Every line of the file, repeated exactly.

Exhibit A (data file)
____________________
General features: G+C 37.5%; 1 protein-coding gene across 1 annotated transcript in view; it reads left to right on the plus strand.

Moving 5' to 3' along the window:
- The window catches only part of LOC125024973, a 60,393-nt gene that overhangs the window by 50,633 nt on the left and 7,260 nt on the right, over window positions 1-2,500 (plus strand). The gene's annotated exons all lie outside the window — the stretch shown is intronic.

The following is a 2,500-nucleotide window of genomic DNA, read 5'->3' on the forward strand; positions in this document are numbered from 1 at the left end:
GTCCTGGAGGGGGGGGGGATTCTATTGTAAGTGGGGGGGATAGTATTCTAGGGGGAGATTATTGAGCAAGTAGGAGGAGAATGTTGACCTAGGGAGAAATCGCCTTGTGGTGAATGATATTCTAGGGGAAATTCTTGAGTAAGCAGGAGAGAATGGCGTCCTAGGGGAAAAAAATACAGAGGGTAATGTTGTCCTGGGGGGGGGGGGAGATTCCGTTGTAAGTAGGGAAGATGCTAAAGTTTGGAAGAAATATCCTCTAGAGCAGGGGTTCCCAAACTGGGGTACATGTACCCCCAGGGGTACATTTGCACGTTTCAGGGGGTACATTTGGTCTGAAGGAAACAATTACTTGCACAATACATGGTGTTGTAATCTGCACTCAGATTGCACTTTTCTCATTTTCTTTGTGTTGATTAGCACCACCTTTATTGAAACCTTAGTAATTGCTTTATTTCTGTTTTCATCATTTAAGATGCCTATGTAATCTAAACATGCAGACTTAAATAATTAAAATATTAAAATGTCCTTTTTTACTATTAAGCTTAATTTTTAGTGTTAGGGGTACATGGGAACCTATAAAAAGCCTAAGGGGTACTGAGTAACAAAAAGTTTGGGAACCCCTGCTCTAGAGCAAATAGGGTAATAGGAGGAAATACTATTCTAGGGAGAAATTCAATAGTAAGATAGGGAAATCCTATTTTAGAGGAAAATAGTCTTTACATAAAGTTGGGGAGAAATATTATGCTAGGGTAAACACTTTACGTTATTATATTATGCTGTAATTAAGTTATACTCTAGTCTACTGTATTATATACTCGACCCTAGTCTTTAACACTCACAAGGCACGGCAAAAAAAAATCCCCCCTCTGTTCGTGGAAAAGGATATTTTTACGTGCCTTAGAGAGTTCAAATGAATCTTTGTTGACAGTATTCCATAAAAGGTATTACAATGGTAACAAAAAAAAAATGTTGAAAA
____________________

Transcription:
General features: G+C 37.5%; 1 protein-coding gene across 1 annotated transcript in view; it reads left to right on the plus strand.

Moving 5' to 3' along the window:
- The window catches only part of LOC125024973, a 60,393-nt gene that overhangs the window by 50,633 nt on the left and 7,260 nt on the right, over window positions 1-2,500 (plus strand). The gene's annotated exons all lie outside the window — the stretch shown is intronic.

The following is a 2,500-nucleotide window of genomic DNA, read 5'->3' on the forward strand; positions in this document are numbered from 1 at the left end:
GTCCTGGAGGGGGGGGGGATTCTATTGTAAGTGGGGGGGATAGTATTCTAGGGGGAGATTATTGAGCAAGTAGGAGGAGAATGTTGACCTAGGGAGAAATCGCCTTGTGGTGAATGATATTCTAGGGGAAATTCTTGAGTAAGCAGGAGAGAATGGCGTCCTAGGGGAAAAAAATACAGAGGGTAATGTTGTCCTGGGGGGGGGGGGAGATTCCGTTGTAAGTAGGGAAGATGCTAAAGTTTGGAAGAAATATCCTCTAGAGCAGGGGTTCCCAAACTGGGGTACATGTACCCCCAGGGGTACATTTGCACGTTTCAGGGGGTACATTTGGTCTGAAGGAAACAATTACTTGCACAATACATGGTGTTGTAATCTGCACTCAGATTGCACTTTTCTCATTTTCTTTGTGTTGATTAGCACCACCTTTATTGAAACCTTAGTAATTGCTTTATTTCTGTTTTCATCATTTAAGATGCCTATGTAATCTAAACATGCAGACTTAAATAATTAAAATATTAAAATGTCCTTTTTTACTATTAAGCTTAATTTTTAGTGTTAGGGGTACATGGGAACCTATAAAAAGCCTAAGGGGTACTGAGTAACAAAAAGTTTGGGAACCCCTGCTCTAGAGCAAATAGGGTAATAGGAGGAAATACTATTCTAGGGAGAAATTCAATAGTAAGATAGGGAAATCCTATTTTAGAGGAAAATAGTCTTTACATAAAGTTGGGGAGAAATATTATGCTAGGGTAAACACTTTACGTTATTATATTATGCTGTAATTAAGTTATACTCTAGTCTACTGTATTATATACTCGACCCTAGTCTTTAACACTCACAAGGCACGGCAAAAAAAAATCCCCCCTCTGTTCGTGGAAAAGGATATTTTTACGTGCCTTAGAGAGTTCAAATGAATCTTTGTTGACAGTATTCCATAAAAGGTATTACAATGGTAACAAAAAAAAAATGTTGAAAA